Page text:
Guests take photos using mobile phones and tablets as bride walks down the aisle with her father in this not unplugged wedding.

Pulling The Plug on Unplugged Weddings

Unplugged Weddings: Like Beating a Dead Horse

Unplugged weddings have been written about by wedding bloggers and photographers alike to the point of nausea. In fact, the idea predates my work as a wedding photographer by a couple of years. So at this point, little of anything new remains to be contributed. This article won’t be about offering a new spin on the idea or rehashing old threads; instead, I would like to make a plea to abandon the concept altogether: the unplugged wedding is a fad that has lived well past its prime, and it’s time for retirement. Furthermore, I’ll use the topic as a springboard to stir the pot about the problem of disconnected wedding guests. I’d like to raise the point because it’s a topic seldom acknowledged. But first, let’s have a primer on unplugged weddings for the uninitiated. (Feel free to skip this section if you’re caught up.)

An Introduction to Unplugged Weddings

What Is an Unplugged Wedding?

During an unplugged wedding, guests are asked to turn off all electronic devices (phones, tablets, cameras, etc.) to prevent them from taking photos, shooting videos, or being distracted from the proceedings. Most unplugged weddings are limited to the wedding ceremony, although some may extend this rule to the entire day.

Why Do Couples Have Unplugged Weddings?

There are two primary reasons couples have unplugged weddings:

  1. To help the professional wedding photographers (and videographers)
  2. To reduce guest disengagement

Unplugged Weddings Help Wedding Photographers

Wedding photographers are the driving force behind the push for unplugged weddings. With the proliferation of increasingly capable camera phones and the popularity of sharing everything as it happens, guests frequently behave obliviously.

Obstructions. The most common manifestation is the guest who leans (or walks!) out into the aisle to capture photos of the bride or groom. Such intrepid attempts can interfere with and compromise the professional wedding photographer’s work by obscuring their view of the couple. Frequently, this happens at the most inopportune times. Furthermore, it can spur other guests to act in a similar fashion because the social pressure against being the first to misbehave no longer constrains them.

Camera flash. Most amateur photographers have a total inability to manipulate their camera’s flash. Specifically, they seem particularly ignorant of its potential to be turned off. An unfortunately timed flash by a guest can overexpose and ruin what would otherwise have been a beautiful wedding photo by your professional wedding photographer. Fortunately, given the brevity of both a guest’s flash discharge and your wedding photographer’s exposure time for each frame, the likelihood of them coinciding and ruining a crucial moment is relatively small. I find that the LED lights found on camera phones are a bigger nuisance. While they don’t have the light output to ruin a photo completely, their extended duration means that they are more likely to show up in your wedding photographer’s work where they’ll disrupt colour balance and cast faint shadows.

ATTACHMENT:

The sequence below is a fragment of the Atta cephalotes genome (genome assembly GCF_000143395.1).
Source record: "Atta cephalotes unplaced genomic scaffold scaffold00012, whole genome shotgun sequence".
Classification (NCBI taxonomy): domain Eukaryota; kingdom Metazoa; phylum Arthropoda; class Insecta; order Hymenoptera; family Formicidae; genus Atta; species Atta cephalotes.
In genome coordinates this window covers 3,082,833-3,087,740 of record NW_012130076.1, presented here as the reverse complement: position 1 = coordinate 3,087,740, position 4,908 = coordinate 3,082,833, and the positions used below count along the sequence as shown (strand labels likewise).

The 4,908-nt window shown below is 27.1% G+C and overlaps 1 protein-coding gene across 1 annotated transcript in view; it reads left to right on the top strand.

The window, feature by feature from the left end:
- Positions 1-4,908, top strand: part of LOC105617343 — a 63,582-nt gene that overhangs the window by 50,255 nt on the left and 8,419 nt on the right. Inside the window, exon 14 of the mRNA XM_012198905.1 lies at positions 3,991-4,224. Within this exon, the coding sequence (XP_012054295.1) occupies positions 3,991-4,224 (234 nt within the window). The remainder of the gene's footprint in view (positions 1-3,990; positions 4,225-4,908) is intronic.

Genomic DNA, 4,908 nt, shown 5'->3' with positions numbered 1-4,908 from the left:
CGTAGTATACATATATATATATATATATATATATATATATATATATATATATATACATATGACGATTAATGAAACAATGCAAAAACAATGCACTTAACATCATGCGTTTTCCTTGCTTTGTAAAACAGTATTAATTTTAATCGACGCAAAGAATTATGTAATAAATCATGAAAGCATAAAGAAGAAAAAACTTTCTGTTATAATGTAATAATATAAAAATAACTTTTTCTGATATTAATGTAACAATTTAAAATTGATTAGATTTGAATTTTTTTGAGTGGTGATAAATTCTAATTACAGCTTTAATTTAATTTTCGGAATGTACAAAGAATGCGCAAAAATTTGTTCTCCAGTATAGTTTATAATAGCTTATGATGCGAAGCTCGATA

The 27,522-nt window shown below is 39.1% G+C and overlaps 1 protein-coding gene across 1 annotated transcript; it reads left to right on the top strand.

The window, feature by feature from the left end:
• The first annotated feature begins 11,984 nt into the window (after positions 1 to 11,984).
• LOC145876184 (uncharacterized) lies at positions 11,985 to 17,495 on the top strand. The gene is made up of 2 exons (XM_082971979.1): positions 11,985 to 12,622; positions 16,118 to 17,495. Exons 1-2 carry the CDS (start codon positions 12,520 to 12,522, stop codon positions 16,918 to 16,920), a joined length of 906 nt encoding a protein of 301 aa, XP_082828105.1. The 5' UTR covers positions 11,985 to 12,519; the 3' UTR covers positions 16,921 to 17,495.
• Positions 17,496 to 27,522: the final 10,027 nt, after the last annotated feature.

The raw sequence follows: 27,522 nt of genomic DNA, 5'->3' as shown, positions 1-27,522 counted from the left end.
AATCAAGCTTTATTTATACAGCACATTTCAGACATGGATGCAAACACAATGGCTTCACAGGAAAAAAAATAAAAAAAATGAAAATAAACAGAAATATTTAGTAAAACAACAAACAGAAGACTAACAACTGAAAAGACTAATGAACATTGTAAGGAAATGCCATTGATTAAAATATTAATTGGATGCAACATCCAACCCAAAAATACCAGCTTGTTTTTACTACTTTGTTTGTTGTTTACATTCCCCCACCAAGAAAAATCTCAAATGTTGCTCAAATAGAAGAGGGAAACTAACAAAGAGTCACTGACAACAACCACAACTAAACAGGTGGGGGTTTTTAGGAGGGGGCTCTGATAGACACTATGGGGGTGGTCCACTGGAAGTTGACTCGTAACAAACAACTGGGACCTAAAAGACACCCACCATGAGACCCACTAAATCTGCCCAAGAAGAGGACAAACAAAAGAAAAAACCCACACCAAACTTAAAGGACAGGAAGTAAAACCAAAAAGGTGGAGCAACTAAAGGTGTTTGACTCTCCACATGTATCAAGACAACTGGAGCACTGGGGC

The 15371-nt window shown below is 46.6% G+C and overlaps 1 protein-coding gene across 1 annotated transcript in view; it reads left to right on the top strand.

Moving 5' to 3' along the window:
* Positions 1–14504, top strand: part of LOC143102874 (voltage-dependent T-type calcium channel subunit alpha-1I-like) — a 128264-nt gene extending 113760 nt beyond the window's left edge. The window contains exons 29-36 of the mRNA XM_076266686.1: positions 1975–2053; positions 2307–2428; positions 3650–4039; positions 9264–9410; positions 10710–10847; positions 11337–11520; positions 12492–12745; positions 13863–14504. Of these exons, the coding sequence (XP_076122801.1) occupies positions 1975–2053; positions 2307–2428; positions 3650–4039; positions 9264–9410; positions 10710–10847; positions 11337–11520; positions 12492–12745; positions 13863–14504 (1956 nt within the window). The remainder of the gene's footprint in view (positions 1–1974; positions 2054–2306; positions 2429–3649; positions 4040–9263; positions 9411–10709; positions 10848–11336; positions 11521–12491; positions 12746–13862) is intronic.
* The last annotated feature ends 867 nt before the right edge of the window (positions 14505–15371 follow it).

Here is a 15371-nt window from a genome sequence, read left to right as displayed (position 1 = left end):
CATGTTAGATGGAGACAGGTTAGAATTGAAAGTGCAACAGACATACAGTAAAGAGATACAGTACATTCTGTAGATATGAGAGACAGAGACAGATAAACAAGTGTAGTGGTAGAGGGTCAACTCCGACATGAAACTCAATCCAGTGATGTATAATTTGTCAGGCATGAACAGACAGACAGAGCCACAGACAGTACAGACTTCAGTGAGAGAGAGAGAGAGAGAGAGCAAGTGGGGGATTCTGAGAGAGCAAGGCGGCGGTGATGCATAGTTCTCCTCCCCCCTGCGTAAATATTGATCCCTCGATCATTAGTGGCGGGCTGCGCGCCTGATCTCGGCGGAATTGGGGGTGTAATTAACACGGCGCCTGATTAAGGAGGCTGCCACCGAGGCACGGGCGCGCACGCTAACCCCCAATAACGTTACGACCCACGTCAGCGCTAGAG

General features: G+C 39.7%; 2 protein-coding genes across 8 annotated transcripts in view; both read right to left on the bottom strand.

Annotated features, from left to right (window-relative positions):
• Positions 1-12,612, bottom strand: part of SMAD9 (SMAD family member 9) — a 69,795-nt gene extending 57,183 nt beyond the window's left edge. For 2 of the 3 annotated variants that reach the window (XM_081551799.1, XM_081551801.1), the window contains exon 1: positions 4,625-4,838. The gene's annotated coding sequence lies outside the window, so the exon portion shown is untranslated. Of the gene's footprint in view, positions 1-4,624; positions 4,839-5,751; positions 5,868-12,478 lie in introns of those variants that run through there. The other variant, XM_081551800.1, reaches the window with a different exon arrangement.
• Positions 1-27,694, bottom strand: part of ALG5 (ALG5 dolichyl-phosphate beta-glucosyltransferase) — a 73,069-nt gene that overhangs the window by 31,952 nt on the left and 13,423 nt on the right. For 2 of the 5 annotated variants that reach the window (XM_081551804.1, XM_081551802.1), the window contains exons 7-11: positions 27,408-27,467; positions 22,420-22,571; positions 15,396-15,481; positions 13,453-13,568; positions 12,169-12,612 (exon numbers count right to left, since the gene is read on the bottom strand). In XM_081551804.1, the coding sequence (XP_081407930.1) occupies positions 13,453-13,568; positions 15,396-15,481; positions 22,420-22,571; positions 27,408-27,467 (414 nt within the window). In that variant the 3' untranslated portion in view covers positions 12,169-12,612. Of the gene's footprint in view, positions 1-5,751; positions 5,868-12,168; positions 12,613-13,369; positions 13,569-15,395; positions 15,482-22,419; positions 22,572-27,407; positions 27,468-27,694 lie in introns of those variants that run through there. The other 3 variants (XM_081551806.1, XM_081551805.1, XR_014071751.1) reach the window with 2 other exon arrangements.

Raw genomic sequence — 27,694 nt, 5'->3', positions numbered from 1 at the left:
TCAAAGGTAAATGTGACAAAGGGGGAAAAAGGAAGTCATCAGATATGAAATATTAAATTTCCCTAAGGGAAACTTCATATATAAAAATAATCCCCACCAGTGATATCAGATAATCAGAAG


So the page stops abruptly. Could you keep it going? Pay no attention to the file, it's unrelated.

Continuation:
Unplugged Weddings Help Reduce Guest Disengagement

Couples want all of their guests to be present and engaged with the ceremony of their union. They may feel that guests who experience their wedding ceremony through a viewfinder or cellphone’s screen aren’t fully sharing in the experience. Moreover, mobile phones are a particularly potent source of distraction. A vibration or the steady pulse of a notification light arouses a strong urge to see what’s new, and it can cascade into unhindered browsing, messaging, and Instagramming from there. Removing such distractions increases their focus on the moment.

How Do You Tell Guests About Your Unplugged Wedding? When Should They Be Informed? Should It Be in the Invitation?

While doing research for this article, I discovered that many people are really anxious about the prospect of informing their guests about the unplugged nature of their wedding. They worry that it will be misinterpreted or step on people’s toes, so they want to know the politest, gentlest, and most positive way of stating it.

It’s all much ado about nothing. There is no reason to warn guests about your unplugged wedding intentions in the invitations because nobody will remember the request when it matters. Instead, have the person officiating the wedding advise guests of your desires right before the commencement of the ceremony.

But wait! Before you make such a request, allow me to persuade you that unplugged weddings are unnecessary overreactions to a problem with a simpler solution.

Unplugged Weddings Are Disproportionate Reactions